where, I - the discharge current in Ampere, T is the discharge time, C is the capacity of the battery and n is the Peukert constant. This value is unique for every battery. The equation is an empirical relation describing the battery discharge capacities. When the unique value of the Peukert constant is equal to one, the discharge capacity will be independent of the discharging rate. When its value is more than one, the discharge capacity is decreased. The law is relevant only when the discharge rate is constant and the temperature increase inside the battery is limited.

Suppose the capacity of a battery is 100 Ah, that discharges at a rate of 5 A for 20 hours. From the Peukert's relation, we can calculate that the time for discharge will be 12.3 hours and not 20 hours. This is because the Peukert law should be used to calculaye a specific Peukert capacity, i.e, the capacity of the battery when discharged at 1 A.

So the modified Peukert equation is 

                                                                   

where R is the battery hour rating. The term (C/R)n-1 will correspond to the battery hour rating and capacity.

The new equation can be verified for the above example and we will get 20hrs as the answer. The Peukert equation holds good for any capacity or hour rating. Original Peukert equation states that the battery capacity is the total Ah that can be drawn from the battery at the discharge rate of 1 A. but this is not true practically. The term corrects the given capacity specification to match up that 1 A current drawn.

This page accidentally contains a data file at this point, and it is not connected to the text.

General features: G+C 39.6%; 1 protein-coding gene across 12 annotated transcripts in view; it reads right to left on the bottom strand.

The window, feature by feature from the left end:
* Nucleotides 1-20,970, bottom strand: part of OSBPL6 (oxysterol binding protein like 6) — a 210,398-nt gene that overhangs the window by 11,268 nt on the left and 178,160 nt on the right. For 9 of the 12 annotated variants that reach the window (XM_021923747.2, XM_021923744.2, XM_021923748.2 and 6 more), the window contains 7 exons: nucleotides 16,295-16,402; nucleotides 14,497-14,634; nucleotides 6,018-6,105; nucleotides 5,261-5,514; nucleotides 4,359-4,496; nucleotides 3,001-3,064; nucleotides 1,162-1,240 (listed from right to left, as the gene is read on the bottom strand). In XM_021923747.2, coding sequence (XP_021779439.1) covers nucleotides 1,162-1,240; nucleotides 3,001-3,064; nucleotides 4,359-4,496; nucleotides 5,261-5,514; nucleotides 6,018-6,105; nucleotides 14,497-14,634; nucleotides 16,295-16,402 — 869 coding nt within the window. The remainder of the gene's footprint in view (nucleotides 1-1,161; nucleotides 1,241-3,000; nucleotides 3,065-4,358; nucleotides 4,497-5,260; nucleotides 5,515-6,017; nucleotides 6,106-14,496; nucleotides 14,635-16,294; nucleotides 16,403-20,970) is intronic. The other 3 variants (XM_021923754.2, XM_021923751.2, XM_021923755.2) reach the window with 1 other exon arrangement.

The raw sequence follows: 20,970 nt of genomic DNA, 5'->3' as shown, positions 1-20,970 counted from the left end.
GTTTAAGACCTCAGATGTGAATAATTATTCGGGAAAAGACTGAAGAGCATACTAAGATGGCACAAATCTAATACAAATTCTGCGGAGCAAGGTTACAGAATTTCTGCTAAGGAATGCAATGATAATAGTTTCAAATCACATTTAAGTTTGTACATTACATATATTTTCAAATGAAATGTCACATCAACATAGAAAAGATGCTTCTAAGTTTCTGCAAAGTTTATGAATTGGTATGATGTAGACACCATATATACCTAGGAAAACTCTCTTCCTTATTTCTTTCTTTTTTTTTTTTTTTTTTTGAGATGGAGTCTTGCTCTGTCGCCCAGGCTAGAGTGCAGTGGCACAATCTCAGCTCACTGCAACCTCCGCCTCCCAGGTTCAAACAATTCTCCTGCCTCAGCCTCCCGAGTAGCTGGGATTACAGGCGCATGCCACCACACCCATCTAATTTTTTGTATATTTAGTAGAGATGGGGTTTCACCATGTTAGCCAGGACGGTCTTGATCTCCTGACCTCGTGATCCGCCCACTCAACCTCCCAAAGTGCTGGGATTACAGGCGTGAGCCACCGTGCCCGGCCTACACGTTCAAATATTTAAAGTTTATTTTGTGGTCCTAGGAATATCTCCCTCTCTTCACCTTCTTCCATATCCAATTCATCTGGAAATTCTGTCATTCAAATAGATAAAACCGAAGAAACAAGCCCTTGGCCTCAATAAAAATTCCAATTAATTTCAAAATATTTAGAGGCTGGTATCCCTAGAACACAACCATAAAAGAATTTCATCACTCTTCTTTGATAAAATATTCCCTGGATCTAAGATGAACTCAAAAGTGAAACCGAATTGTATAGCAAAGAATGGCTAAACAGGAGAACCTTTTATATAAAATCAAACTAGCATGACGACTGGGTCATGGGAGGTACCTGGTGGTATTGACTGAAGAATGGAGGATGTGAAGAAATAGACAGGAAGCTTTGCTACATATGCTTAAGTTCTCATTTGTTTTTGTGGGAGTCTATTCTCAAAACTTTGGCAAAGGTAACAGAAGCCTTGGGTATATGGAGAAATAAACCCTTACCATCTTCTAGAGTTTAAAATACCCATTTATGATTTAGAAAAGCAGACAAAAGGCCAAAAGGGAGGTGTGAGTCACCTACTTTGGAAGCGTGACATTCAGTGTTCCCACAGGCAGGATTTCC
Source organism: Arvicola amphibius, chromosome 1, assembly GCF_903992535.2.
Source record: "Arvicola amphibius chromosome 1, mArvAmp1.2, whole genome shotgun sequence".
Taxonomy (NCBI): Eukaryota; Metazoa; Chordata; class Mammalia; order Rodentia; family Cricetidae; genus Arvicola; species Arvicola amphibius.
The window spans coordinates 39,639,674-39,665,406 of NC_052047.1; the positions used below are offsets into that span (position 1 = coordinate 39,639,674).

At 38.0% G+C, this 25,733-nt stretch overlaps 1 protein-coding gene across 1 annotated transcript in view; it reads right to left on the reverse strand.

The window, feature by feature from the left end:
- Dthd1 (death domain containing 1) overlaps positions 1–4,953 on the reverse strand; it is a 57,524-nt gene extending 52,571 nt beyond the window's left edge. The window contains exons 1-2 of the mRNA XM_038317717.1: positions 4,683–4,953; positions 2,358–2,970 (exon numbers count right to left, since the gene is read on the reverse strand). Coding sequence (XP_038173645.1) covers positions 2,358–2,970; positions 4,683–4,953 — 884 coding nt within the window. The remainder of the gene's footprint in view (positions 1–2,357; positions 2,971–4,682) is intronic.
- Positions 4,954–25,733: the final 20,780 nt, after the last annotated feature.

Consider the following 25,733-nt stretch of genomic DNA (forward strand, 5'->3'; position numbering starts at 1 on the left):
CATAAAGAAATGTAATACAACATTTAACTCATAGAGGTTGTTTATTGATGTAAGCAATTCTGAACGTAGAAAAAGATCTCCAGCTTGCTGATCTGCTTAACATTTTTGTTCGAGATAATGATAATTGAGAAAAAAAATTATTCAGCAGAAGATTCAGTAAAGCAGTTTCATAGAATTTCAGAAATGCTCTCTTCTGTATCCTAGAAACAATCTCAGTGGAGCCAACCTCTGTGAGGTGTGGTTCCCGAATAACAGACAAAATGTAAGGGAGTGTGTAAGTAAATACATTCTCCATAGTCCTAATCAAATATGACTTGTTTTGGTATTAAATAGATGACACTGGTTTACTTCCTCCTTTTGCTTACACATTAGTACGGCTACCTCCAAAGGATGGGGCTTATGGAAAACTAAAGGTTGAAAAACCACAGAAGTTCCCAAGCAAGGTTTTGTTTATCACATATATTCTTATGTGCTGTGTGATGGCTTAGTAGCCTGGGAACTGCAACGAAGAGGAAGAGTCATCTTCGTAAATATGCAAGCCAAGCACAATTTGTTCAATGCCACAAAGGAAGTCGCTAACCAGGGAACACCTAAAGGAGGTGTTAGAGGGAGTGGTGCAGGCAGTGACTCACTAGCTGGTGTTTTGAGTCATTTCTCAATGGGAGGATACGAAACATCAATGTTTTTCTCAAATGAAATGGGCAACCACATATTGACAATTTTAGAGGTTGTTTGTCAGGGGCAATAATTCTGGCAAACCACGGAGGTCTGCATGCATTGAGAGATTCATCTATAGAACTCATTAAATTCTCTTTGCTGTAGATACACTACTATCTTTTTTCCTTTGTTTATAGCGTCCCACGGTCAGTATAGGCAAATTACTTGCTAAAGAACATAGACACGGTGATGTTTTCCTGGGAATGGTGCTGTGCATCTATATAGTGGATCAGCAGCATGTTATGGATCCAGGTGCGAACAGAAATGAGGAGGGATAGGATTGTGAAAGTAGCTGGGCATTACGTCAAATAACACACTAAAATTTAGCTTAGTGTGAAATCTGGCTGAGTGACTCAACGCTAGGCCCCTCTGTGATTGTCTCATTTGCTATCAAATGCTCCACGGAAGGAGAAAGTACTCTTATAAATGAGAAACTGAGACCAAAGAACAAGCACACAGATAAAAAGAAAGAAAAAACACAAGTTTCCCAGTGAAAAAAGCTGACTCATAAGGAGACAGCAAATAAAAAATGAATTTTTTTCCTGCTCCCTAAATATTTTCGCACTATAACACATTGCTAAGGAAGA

In order to find the Peukert number of a battery, discharge the battery at two different discharge rates. Let T1 and T2 be the corresponding discharge times and C1 and C2 be its capacity respectively. The Peukert constant can be calculated by the equation,

                             

The Peukert constant is unique every battery and varies from 1 to 1.5. A Peukert constant close to one indicates a well performing efficient battery with minimum losses and higher than one means less efficient battery.

Peukert's Equation With Temperature correction factor to NiMH battery

In order to verify the practicability of Peukert’s equation at room temperature and low temperature, 1/3C, 1C, 2C, 3C rate discharge experiments done in a study [2], which we have used here. The result of the study indicates that Peukert’s equation is suitable for estimating available battery of NiMH battery in 25 °C. The result also indicates, at low temperatures, Peukert’s equation is practical for NiMH battery at low current and unpractical in high current. A piece-wise Peukert’s equation with Temperature Correction Factor to NiMH Battery State of Charge (SOC) estimation is used in the simulation, which improves the precision of SOC estimantion[2].

The data and equations for simulation of the Peukert's law including the temperature effect are taken from the study. A 27 Ah, 1.2 V, NiMH battery had been used in the study at room temperature 25oC. Experiments were conducted at constant current discharge rates of 81 A, 54 A, 27 A, and 9 A. Peukert's constant ( n and k) are related to the temperature for different ampere ratings, as shown below,

                   

Cite this Simulator: